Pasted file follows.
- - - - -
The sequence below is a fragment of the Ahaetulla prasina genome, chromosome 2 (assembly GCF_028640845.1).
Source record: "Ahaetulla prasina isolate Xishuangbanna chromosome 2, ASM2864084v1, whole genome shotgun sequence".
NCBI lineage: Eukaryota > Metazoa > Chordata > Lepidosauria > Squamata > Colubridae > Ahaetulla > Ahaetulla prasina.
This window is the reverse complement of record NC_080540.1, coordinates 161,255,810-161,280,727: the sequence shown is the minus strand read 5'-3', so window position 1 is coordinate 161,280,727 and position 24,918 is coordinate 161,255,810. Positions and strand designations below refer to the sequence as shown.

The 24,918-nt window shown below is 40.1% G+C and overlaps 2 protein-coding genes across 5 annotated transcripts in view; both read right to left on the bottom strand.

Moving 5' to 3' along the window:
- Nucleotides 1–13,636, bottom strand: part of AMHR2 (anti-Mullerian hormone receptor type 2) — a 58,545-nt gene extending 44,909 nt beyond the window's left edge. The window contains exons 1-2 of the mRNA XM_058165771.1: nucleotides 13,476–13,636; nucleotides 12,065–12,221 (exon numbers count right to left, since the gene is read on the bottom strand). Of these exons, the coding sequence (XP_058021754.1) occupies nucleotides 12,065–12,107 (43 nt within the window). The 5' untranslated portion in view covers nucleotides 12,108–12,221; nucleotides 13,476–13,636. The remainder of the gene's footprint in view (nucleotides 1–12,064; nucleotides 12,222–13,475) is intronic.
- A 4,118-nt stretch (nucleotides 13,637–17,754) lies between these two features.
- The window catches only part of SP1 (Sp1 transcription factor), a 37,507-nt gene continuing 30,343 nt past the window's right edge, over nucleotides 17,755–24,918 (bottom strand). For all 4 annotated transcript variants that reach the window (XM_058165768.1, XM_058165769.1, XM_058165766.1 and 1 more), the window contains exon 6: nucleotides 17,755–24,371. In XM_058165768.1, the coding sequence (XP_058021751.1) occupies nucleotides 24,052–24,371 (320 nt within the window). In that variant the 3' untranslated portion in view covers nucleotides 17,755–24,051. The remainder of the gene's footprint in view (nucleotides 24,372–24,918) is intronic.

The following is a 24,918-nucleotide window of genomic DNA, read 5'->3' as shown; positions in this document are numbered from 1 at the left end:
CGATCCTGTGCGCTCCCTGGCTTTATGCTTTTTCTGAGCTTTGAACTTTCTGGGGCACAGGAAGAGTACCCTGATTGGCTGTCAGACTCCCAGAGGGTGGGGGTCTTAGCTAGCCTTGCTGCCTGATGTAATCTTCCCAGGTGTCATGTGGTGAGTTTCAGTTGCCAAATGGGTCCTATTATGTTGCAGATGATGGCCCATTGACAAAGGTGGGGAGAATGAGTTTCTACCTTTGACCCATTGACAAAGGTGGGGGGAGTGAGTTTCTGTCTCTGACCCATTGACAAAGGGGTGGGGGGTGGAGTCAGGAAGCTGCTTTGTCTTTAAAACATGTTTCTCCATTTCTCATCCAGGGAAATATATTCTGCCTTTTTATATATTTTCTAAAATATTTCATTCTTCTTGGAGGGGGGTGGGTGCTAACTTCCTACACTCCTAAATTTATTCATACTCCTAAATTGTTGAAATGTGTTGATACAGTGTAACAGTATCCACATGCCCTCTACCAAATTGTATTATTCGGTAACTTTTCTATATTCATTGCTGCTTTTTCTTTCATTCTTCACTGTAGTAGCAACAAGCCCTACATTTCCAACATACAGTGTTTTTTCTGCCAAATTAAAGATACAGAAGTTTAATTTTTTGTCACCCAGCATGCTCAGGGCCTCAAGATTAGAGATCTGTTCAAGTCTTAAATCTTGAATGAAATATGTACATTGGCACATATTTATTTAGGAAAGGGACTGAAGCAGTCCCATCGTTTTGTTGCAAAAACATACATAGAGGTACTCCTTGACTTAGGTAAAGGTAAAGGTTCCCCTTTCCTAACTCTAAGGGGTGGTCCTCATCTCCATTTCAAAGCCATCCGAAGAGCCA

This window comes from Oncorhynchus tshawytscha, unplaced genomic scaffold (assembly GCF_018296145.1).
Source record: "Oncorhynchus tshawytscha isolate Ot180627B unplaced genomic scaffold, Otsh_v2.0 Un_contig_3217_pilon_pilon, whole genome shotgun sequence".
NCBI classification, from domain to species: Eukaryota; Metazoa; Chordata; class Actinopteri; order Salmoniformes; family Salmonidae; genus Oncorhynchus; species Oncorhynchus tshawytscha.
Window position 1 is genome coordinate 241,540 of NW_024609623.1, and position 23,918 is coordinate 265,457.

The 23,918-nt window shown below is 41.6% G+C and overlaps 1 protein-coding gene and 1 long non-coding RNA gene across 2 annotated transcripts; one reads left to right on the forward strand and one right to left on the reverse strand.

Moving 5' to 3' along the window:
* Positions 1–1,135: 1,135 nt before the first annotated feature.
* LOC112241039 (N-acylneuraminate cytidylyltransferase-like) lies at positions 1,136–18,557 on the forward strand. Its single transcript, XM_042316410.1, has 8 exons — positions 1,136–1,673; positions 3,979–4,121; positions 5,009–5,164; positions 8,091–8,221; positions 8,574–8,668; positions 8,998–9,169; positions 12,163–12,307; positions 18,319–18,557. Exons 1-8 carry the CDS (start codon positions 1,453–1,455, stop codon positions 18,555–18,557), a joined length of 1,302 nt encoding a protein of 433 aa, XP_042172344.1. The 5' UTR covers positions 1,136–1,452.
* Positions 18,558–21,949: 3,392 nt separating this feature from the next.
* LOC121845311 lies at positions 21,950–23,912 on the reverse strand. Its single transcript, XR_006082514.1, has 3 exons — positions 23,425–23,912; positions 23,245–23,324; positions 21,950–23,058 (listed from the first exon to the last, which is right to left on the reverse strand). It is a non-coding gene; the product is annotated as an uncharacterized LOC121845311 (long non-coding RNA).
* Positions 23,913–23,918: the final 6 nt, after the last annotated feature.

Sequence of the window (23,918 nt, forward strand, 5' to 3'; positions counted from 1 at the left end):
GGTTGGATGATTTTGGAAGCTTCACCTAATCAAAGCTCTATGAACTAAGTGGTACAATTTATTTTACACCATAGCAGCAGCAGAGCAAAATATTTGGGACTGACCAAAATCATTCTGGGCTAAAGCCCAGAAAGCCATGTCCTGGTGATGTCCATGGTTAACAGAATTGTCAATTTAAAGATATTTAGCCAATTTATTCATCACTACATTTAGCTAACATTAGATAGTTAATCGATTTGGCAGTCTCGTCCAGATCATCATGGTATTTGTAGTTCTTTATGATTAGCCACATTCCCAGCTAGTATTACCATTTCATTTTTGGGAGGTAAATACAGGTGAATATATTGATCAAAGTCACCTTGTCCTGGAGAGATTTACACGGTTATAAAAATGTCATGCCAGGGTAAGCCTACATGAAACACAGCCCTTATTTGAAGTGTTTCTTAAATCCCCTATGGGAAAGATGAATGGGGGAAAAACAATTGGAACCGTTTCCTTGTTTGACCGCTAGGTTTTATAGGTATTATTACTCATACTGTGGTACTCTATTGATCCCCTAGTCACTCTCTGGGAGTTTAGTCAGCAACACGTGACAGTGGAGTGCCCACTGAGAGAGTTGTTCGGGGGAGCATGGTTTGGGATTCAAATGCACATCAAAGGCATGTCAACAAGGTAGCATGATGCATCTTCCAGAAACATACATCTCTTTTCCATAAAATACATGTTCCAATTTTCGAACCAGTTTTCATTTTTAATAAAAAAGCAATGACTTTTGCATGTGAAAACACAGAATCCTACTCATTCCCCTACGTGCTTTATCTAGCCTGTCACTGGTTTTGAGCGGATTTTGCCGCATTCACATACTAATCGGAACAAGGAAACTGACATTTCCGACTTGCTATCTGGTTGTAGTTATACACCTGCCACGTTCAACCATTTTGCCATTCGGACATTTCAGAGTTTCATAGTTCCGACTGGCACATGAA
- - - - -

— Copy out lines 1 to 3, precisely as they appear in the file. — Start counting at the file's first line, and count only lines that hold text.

The sequence below is a fragment of the Ahaetulla prasina genome, chromosome 2 (assembly GCF_028640845.1).
Source record: "Ahaetulla prasina isolate Xishuangbanna chromosome 2, ASM2864084v1, whole genome shotgun sequence".
NCBI lineage: Eukaryota > Metazoa > Chordata > Lepidosauria > Squamata > Colubridae > Ahaetulla > Ahaetulla prasina.